LITERATURE REVIEW | VOLUME 4, ISSUE 2 | OPEN ACCESS DOI: 10.23937/2572-3308.1510030

Positive Effects of Acupuncture on Atopic Dermatitis

Rezan Akpinar1 and Saliha Karatay2

1Queensborough Community College, New York, USA

2Physical Medicine and Rehabilitation, Ankara, Turkey

*Corresponding author: Rezan Akpinar, Queensborough Community College, New York, USA, Tel: 917-836-0187, E-mail:

Accepted: July 04, 2018 | Published: July 06, 2018

Citation: Akpinar R, Karatay S (2018) Positive Effects of Acupuncture on Atopic Dermatitis. Int J Aller Medications 4:030.

Copyright: © 2018 Akpinar R, et al. This is an open-access article distributed under the terms of the Creative Commons Attribution License, which permits unrestricted use, distribution, and reproduction in any medium, provided the original author and source are credited.


Atopic dermatitis, or allergic eczema, is a chronic inflammatory skin condition which is noncontagious and leads to itchy, dry skin lesions that can damage the intact skin barrier. Although the etiology is not known, it is widely believed that family history and allergies play a role. The incidence of atopic dermatitis is usually higher in early childhood, while other allergic conditions can develop later in life, such as allergic rhinitis and asthma. Atopic dermatitis is typically treated through topical ointments and the systematic use of pharmaceuticals to control symptoms. Long term or improper use of medications can lead to other complications. When symptoms of the condition are chronic or recurring, they can seriously impact one's quality of life, resulting in many patients seeking alternative care. However, the efficacy and safety of alternate modalities remain a major concern in the health care field. Acupuncture is one such modality used in the treatment of atopic dermatitis. Although multiple studies have established the safety of acupuncture, its efficacy with atopic dermatitis and similar conditions is still being explored. This review will discuss the use of various forms of acupuncture and their mechanisms in addressing atopic dermatitis.


Atopic dermatitis, Treatment, Acupuncture

Atopic dermatitis is a chronic condition characterized by pruritus, dry skin, and eczema [1]. It is known for its propensity to relapse under certain conditions. Although the etiology is unknown, it is believed that genetic factors, together with family history of atopic disease, stress, allergies and inflammatory conditions play a role in the appearance of the condition. Immunological variations such as overproduction of the IgE, antigen, specific IgE antibodies, epidermal barrier dysfunction, and environmental triggers are identified in its pathogenesis [2,3]. Uncertainty of the etiology and pathogenesis, combined with the multiple factors that play a role in the disease process, impacts the probability for successful treatment. There is no single treatment protocol for atopic dermatitis.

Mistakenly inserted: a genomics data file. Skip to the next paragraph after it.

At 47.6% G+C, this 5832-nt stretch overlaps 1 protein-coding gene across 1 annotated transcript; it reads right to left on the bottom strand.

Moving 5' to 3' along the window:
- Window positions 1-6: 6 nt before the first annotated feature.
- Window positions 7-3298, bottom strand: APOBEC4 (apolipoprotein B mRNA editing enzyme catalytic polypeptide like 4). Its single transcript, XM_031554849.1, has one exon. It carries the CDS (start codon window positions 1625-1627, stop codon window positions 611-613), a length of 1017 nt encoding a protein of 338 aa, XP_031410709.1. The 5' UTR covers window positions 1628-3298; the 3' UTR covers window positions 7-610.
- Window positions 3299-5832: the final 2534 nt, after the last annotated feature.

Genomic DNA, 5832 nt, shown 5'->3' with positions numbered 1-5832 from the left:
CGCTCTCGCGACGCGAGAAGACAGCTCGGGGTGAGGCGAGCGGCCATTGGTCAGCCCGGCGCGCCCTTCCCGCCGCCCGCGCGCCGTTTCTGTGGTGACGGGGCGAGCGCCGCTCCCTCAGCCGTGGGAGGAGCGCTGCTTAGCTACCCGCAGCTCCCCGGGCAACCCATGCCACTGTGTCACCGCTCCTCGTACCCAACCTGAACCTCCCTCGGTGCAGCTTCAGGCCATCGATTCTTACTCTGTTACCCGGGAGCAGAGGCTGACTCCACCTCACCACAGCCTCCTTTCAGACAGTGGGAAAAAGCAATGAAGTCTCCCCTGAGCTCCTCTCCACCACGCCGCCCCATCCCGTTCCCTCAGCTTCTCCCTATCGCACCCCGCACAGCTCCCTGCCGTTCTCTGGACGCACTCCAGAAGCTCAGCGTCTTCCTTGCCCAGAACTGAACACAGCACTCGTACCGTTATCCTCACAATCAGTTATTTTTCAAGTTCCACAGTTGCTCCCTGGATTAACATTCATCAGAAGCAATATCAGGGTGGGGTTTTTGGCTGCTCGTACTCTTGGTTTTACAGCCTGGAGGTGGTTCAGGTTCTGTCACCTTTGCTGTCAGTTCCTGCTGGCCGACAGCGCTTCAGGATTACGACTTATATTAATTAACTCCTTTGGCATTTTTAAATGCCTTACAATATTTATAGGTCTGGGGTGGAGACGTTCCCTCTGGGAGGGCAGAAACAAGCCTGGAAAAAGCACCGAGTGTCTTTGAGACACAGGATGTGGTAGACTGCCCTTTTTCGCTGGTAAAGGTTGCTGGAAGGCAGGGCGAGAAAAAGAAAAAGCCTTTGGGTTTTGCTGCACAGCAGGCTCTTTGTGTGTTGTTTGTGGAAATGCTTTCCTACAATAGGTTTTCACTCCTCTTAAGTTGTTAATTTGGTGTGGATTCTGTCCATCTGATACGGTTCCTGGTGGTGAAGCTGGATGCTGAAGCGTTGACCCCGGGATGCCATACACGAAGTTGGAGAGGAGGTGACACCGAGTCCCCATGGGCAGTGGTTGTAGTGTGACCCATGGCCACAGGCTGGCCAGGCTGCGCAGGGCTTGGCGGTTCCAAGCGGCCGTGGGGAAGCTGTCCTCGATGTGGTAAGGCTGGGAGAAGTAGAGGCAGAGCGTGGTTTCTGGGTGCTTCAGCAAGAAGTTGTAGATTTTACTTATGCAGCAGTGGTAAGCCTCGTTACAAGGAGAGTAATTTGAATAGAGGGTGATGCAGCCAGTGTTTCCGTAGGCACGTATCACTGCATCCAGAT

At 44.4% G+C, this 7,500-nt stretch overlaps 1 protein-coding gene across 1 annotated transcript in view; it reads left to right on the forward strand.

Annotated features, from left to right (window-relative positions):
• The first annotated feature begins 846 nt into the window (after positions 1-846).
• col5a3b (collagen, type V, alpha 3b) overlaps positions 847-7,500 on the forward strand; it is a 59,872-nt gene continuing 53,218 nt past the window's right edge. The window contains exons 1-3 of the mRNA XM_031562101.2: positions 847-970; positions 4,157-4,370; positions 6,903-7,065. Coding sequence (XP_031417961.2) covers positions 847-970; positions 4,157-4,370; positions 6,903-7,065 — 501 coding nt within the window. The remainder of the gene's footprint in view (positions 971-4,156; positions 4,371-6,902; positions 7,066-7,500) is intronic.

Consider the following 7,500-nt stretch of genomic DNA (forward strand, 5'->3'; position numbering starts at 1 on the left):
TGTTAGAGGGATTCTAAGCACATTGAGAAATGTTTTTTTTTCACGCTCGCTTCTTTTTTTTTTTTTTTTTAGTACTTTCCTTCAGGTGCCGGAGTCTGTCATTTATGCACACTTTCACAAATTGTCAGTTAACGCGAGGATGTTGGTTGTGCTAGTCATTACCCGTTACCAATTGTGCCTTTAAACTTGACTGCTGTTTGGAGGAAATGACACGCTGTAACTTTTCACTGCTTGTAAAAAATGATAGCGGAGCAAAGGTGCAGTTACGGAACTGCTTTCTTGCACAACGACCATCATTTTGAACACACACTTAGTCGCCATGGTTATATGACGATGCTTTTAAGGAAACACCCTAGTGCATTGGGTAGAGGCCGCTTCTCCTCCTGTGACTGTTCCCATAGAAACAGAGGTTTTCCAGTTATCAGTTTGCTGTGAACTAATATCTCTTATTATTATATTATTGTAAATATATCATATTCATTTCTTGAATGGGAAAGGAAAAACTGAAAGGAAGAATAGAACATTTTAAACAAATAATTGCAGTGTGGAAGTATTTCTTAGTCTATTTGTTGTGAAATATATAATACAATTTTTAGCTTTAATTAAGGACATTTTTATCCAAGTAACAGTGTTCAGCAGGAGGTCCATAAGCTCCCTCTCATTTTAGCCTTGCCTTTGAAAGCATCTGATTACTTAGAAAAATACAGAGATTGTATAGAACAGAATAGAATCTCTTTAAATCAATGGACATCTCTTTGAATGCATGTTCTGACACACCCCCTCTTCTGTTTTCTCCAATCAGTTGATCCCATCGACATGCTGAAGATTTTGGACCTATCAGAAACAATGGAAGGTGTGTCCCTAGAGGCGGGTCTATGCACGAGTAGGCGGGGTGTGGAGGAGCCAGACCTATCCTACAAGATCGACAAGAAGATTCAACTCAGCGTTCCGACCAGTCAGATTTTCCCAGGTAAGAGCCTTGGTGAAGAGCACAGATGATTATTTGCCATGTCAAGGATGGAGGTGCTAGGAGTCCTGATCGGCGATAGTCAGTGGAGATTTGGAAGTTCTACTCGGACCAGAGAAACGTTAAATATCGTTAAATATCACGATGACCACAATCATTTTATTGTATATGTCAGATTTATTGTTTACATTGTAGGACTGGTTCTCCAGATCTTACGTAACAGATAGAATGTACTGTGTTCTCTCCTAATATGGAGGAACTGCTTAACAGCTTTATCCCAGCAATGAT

Local and systemic pharmaceuticals, as well as non-drug substances, have traditionally been used to treat the condition. Treatment with topical corticosteroids, antibacterial agents, topical calcineurin inhibitors, antihistamines, immunosuppressives, emollients, wet-wrap, phototherapy, biological treatment with monoclonal antibodies have all exhibited varying degrees of success in eliminating symptoms of atopic dermatitis [3,4]. But it is also true that these same treatment modalities have sometimes been ineffective, or have caused side effects. Uncontrolled symptoms, reoccurring flare-ups, and side effects of pharmaceuticals have incentivized patients to seek alternative treatment modalities. The number of patients with atopic dermatitis that use Complementary and Alternative Medicine (CAM) has increased [5]. According to statistics, 6% of patients with dermatological conditions in the United States use some form of CAM [6]. Acupuncture is becoming increasingly popular among atopic dermatitis patients [7,8].

Acupuncture has been in use for the past 3,000 to 5,000 years [9]. It is one of the most universally recognized components of Traditional Chinese Medicine, or TCM. TCM also incorporates dietary therapies, herbal medicine, body work, and exercise. All components of TCM use basic principles such as Yin/Yang, Five Elements, Jing/Luo, and Zang/Fu organ theories as a foundation in the assessment of health for the purposes of determining the best form of treatment [10]. The approach to treatment in this context is more patient-centered, where signs and symptoms are evaluated, and a pathological syndrome analysis is conducted with information gathered according to TCM principles. Treatment is geared toward the causative factor(s) of the underlying issue, not just symptom control.